says you have to be broke in college?
College Students! You might be surprised to find that you aren't poor
at all. You just need to figure out how you spend your money. Once you
track it, you can manage it. With a little effort, living on Ramen
noodles will be history.
To find out where the money goes, we
conducted an informal survey of 100 college students at campuses across
the nation. We asked: What do you spend money on regularly that's not a
necessity? (That ruled out spending on the essentials such as tuition,
books and housing.)
The answers were pretty
consistent -- buying liquid refreshment and fast food topped the lists.
| 1. Alcohol
|2. Fast food
||2. Fast food
|3. Cell phone
||3. Cell phone
|4. Movies (first-run tickets
||4. Movies (first-run tickets
|5. Car things
|7. Music (CDs, MP3s)
|8. Video games
|9. Electronics/computer stuff
||9. Shower gel, perfume, lotion
|10. Tobacco products
||10. Hair products
Survey says ...
Buying alcohol tops the list for
both genders and some students were very specific on what kind of
alcohol they buy. Kirk Madsen, a student at Central Michigan University
in Mount Pleasant, Mich., explained he spends his money on "music and
beer, not alcohol."
Fast food is another item on the list
that should not surprise anyone who has been on a college campus for
more than five minutes. In addition to the common area food court in
most universities, there are always a number of fast food and delivery
places a stone's throw from the campus.
As cell phones have become the
standard rather than exception, so have the way most students use them.
Many find their bills are much higher than expected because all of
their daytime minutes are used up in the first week or so.
Movies are expensive and becoming
even more so. The average of $7.25 for the movie and $3 for popcorn
even at a student discount adds up! A movie date might not be such a
cheap date after all.
The cost of campus parking tickets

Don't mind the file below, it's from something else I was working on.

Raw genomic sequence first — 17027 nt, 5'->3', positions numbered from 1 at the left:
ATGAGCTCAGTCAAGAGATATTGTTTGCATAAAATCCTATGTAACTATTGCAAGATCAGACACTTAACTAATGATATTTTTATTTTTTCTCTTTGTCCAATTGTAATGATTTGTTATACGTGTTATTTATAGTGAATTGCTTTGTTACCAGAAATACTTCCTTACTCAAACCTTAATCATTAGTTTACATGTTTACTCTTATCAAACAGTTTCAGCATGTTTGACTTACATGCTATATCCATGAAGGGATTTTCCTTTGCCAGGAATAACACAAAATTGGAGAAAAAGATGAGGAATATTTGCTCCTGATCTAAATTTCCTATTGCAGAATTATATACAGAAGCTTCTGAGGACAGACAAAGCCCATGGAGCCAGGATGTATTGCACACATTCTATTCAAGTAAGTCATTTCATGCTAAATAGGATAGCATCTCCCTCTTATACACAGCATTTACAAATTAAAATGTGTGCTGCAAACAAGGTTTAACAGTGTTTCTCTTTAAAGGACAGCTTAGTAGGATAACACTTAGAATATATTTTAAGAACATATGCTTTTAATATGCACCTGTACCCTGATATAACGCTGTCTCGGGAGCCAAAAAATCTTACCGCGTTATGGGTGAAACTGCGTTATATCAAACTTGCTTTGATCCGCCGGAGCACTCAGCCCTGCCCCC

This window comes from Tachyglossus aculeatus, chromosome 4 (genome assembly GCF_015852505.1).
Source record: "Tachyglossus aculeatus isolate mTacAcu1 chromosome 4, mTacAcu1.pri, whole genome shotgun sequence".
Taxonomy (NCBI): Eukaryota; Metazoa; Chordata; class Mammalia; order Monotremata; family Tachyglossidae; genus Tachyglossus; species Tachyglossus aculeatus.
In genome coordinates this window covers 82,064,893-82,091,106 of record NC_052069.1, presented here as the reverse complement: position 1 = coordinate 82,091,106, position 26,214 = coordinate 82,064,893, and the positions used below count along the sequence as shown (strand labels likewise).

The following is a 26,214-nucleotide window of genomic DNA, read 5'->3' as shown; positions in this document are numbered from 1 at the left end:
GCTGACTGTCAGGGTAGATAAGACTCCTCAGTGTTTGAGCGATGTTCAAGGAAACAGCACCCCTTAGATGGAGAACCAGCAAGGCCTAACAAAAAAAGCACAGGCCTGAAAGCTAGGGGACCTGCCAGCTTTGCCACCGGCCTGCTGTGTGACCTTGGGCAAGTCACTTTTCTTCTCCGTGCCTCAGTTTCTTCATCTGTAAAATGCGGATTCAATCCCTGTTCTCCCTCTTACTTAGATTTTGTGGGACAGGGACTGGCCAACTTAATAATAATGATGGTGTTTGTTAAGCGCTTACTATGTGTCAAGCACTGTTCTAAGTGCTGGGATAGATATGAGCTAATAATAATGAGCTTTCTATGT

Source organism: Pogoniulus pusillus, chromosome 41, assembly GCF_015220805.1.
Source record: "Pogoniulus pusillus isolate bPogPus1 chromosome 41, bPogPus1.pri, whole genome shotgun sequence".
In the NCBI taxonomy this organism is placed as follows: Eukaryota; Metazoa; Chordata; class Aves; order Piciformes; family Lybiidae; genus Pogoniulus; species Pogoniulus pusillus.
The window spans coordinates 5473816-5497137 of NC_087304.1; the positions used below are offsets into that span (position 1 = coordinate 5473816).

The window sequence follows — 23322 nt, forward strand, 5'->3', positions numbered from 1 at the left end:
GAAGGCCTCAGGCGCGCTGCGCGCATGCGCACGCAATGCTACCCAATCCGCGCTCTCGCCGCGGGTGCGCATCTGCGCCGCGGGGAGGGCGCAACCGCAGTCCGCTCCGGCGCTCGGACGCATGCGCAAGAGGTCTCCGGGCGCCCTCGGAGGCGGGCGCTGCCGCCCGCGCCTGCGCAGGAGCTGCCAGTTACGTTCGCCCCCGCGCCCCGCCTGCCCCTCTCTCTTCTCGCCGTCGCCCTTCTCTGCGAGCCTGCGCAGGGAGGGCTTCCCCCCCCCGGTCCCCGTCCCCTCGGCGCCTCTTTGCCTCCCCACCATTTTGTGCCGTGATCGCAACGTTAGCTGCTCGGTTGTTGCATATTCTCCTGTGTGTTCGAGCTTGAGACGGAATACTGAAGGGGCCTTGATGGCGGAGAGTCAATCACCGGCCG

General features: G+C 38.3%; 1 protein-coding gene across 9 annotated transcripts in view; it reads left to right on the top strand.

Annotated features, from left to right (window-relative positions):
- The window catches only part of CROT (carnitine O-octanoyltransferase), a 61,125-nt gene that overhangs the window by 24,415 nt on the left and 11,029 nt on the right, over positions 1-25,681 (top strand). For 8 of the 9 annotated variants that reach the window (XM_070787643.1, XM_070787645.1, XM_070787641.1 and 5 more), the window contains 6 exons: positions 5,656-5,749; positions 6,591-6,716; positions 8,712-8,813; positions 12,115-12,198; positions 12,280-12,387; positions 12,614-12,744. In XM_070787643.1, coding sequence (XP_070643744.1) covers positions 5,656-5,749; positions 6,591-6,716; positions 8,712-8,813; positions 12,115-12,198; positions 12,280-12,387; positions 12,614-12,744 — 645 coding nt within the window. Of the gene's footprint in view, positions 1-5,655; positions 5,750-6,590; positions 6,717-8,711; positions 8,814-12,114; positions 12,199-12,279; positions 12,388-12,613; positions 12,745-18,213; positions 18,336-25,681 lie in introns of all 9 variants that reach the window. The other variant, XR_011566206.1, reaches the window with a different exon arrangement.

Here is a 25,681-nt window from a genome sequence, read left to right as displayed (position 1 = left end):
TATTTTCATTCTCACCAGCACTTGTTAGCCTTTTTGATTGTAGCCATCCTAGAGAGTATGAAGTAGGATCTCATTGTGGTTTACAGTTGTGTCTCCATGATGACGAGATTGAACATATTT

didn't make the Top 10 lists, but were mentioned by a number of
students as a big expense. Tickets ranged anywhere from $10 to $50
depending on whether it's a first ticket or a repeat and the
availability of campus parking.
Vive la difference
The split in what men and women
spend their money on exemplifies the distinct differences between the
two sexes. In our survey, women preferred to spend money on themselves
with new clothes, or new eyeliner. Men, on the other hand, opted to buy
things to play with -- cars or car accessories, video games and
"As a self proclaimed nerd,
I've also been known to splurge on the obligatory computer part, not
too much though. I am kind of a tight wad in a relative sense, but I
prefer the term fiscally responsible," said Harvard student, Drew
Becoming fiscally responsible
like Heckathorn is not difficult, explains Sharon Rich, founder of
Womoney, a fee-only financial planning firm in Belmont, Mass.
Stretch your disposable
The first step to becoming more
responsible is to know where your money is going. Spend about two weeks
tracking all your purchases. Get a little notebook and try to write
everything down. "Write checks when you're spending money, that slows
you down," suggests Rich.
After collecting the numbers, enter
them into a software program like Quicken. There you can categorize
where the money is going.
If you do not have access to software
there are other ways to organize what you have collected. You can use a